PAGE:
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Tracking Modi’s Buddhist Interest

Tracking Modi’s Buddhist Interest

PM Modi during his visit to Bagan, Myanmar

NEW DELHI, (ANI) – Prime Minister Narendra Modi has been consistently projecting Buddhism as an important and unique part of India’s foreign policy.

In the last eight years, Modi has visited several Buddhist or Buddhist heritage countries.

Modi’s connection with Buddhism started at his birthplace Vadnagar. Historically, Vadnagar is one of the ancient towns of western India, an important center of the Sammitiya Buddhist school. The famous Chinese traveler Hiuen Tsang mentions `Anandpur’ in his book. Vadnagar was situated at a strategic location where two ancient trade routes crossed each other, one was from central India to Sindh and another from Gujarat coast to North India.

As Chief Minister of Gujarat, he started large-scale excavation of the Vadnagar monastery complex. The state archeology department made a stunning discovery of a large Buddhist monastery dating back to the 1st- 7th century and another excavation at Dev Ni Mori in northeast Gujarat, where sacred relics of Buddha were found. He had also started planning the creation of a Buddhist circuit in the state to woo tourists from around the world.

In 2010, Modi inaugurated the first International Buddhist Heritage meeting at MS University in Vadodara, where the Dalai Lama was also present. Talking about the presence of many monks in Gujarat and Buddhist teachings, Modi said that “During the time of the Maitraka kings, there were more than 13,000 monks in Gujarat. We also had one of the greatest Buddhist universities, the Vallabhi Buddhist University in Vallabhipur.”

His foreign visits have been filled with stops at Buddhist sites. “Wherever I have traveled in Asia – from the edge of the Pacific to the center of the Indian Ocean; from the seashores of Southeast Asia to the lofty heights of the Himalayas; from the thick forests of the tropics to expanse of these steppes – I see thriving monuments and temples dedicated to Lord Buddha”.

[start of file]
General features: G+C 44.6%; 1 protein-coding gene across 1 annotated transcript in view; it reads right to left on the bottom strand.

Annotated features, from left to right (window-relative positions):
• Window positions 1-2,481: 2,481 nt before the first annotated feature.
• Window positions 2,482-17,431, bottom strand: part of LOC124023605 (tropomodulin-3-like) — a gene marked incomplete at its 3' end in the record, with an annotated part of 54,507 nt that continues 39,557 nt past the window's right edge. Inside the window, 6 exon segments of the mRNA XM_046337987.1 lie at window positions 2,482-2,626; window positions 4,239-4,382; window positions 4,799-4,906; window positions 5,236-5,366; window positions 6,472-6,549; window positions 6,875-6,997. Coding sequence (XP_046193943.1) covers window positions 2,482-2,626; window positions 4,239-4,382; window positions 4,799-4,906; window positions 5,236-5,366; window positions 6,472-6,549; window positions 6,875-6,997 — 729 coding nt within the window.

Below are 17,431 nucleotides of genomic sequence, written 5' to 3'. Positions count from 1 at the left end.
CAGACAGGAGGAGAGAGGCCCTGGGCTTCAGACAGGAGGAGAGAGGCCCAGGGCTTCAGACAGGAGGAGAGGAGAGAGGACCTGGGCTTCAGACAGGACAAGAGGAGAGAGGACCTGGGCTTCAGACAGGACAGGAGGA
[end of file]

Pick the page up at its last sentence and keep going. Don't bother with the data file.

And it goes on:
He described Bhutan as a natural choice for his first visit abroad as PM, as the two countries shared a “special relationship” which, accordingly to him; is cemented by the Buddha.

In Nepal, he spoke of Nepal’s journey from the path of war to the path of Buddha.

He reiterated the importance of Buddha, Buddhism and Buddhist heritage in India’s foreign policy during his speeches in Japan: “India is the land of Lord Buddha, who lived for peace and spread the message of peace across the world”.

During his visit to Mongolia in 2015, while addressing members of the Mongolian Parliament Modi said that “there was a time when the messengers of Lord Buddha linked Asia with his message of love and compassion. The shifting sands of time have not buried their footprints, because the value of their message never diminishes”. He visited the Gandan Monastery in Ulaanbaatar and gifted a statue of Lord Buddha to the monastery.

He became the first Indian PM to visit all Central Asian states – Uzbekistan, Turkmenistan, Kazakhstan, Kyrgyzstan, and Tajikistan in a single trip. “We share deep historical, cultural, and civilizational links,” Modi said. He reiterated that all central Asian nations of the ancient Silk routes shared the Buddhist heritage.

During his visit to Sri Lanka, he visited Colombo’s Mahabodhi Temple and prayed at the Mahabodhi tree in the ancient capital of Sri Lanka in Anuradhapura. He visited Toji and Kinkakuji Buddhist Temples during his Japan tour. During his visit to China, he visited the Great Wild Goose Pagoda, dedicated to the famous Chinese traveler Hiuen Tsang.

Addressing the monks, during his visit to Quan Su Pagoda also known as the Ambassadors’ Pagoda, in Hanoi, Vietnam, Modi said “Our relationship spans 2000 years. Some people came here with the objective of war. We came here with the message of peace–the message of Buddha, which has endured,”.

Amidst the busy schedule during his Russia tour in 2017, Modi visited the oldest Buddhist temple in Saint Petersburg, known as Datsan Gunzechoinei Buddhist Temple and gifted the Urga edition of the Tibetan Kanjur- a complete set of 104 volumes to the head monk priest of the temple.

Later that year PM Modi visited the Ananda temple in Bagan and offered prayers. Ananda Buddhist temple was built in 1105 AD and is one of the surviving masterpieces of Mon architecture. He also visited Shwedagon Pagoda in Yangon. In 2018, he visited Buddha Tooth Relic Temple and Museum in Singapore which was built in 2007.

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